Everyone in my family is a teacher in one form or another. My mom teaches 6th grade English and History, my dad is a truck driving instructor, both of my grandmothers are instructors in their field of expertise. Knowing this may lead one to believe that I was forced to become a teacher however, I fell into tutoring by accident. Throughout my time in school I excelled in mathematics and humanities and I was often asked by my peers to help them with their studies. Once I became a senior in high school I began charging for my services and thus a tutor was born.
I currently have 10 year’s experience tutoring students of all subjects and grade levels. Although math is still my favorite subject, I have become quite adept at tutoring test prep and have developed many strategies designed to help students excel. Students often describe me as stern but caring and I try to live up to that description with every student I help. I hold my students to a high level and although I push them to excel I’m always there to lift them up should they fall short of their goals.
California State University-Fullerton - Bachelors, Sociology and Comparative Religion
Elementary School Math
High School English
Study Skills and Organization
What is your teaching philosophy?
I believe that all students have the capacity to excel in academics, and as such, I hold my students to a high standard. Through pushing my students to be better I have found that most of them begin to believe in themselves as well. I see my knowledge and experience as a tool for my students to use to achieve their goals, and I strive to aid them in any way I can. I believe that with guidance large problems become small and difficult subjects become a student’s favorite subject. I think education must be made accessible and relatable in order for students to really succeed; this is why I strive to give all of my student’s real world examples applicable to their lives. Additionally, I attempt to incorporate as many learning styles as possible in my lessons so that a student truly has every opportunity to succeed.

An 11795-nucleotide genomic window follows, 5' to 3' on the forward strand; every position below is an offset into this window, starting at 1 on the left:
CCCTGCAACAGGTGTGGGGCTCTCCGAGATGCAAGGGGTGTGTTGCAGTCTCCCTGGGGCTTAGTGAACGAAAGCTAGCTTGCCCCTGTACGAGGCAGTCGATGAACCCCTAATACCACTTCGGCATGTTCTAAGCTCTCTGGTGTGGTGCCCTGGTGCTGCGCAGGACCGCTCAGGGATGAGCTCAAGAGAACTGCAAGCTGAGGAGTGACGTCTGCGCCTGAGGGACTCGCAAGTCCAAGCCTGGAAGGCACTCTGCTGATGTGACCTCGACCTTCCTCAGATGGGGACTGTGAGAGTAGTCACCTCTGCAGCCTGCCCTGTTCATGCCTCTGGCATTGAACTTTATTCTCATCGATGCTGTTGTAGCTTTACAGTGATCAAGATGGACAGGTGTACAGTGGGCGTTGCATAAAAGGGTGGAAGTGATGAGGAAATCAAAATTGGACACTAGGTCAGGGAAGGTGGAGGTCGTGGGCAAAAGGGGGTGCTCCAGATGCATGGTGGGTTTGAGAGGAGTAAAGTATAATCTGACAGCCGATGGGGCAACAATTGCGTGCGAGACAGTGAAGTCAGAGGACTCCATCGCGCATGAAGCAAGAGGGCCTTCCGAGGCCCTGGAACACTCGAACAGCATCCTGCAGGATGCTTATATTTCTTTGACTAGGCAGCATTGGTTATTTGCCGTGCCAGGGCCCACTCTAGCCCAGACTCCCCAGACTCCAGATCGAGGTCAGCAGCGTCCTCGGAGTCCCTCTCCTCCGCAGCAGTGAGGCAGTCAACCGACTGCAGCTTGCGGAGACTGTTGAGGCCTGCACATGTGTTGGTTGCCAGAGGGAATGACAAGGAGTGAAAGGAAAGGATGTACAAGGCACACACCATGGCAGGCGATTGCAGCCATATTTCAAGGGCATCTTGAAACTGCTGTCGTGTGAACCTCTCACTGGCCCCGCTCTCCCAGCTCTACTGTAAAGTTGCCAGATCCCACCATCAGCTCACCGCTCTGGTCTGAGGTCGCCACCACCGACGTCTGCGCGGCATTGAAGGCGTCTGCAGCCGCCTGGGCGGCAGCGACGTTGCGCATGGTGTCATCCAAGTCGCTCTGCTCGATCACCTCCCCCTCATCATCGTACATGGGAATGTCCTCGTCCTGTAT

What might you do in a typical first session with a student?
During the first session with a student I try to assess the student's goals and develop a plan of action to help them reach these goals. Often this assessment comes in the form of a no-pressure mini test, a conversation, and general observations. Once this assessment is done, I typically ask whether the student has any homework that night that they need help with, or if they would like to proceed with the developed plan of action.
How can you help a student become an independent learner?
I try to help my students learn where they can find the answers themselves. If a student is looking for an answer to a history question I teach them how to use the index or do a proper internet search. If a student is looking for sample problems I help them access those resources online.
How would you help a student stay motivated?